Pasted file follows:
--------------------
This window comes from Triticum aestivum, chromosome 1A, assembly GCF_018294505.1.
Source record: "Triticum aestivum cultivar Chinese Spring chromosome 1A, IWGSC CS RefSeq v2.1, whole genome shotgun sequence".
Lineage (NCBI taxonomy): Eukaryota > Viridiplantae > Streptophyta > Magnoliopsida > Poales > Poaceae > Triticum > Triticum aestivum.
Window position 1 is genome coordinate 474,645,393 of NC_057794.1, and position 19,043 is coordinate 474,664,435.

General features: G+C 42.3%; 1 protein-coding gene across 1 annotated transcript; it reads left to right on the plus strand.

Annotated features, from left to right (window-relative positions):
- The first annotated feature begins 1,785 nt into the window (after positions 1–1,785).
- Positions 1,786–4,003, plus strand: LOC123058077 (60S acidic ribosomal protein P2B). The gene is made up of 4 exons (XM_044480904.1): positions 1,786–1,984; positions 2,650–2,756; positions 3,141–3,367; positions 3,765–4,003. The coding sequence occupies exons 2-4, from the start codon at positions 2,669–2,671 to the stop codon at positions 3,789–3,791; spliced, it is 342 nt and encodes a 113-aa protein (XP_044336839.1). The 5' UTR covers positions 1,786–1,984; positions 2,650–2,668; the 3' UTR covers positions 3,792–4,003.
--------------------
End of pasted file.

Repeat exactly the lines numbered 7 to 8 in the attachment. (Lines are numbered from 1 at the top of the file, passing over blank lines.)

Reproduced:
- The first annotated feature begins 1,785 nt into the window (after positions 1–1,785).
- Positions 1,786–4,003, plus strand: LOC123058077 (60S acidic ribosomal protein P2B). The gene is made up of 4 exons (XM_044480904.1): positions 1,786–1,984; positions 2,650–2,756; positions 3,141–3,367; positions 3,765–4,003. The coding sequence occupies exons 2-4, from the start codon at positions 2,669–2,671 to the stop codon at positions 3,789–3,791; spliced, it is 342 nt and encodes a 113-aa protein (XP_044336839.1). The 5' UTR covers positions 1,786–1,984; positions 2,650–2,668; the 3' UTR covers positions 3,792–4,003.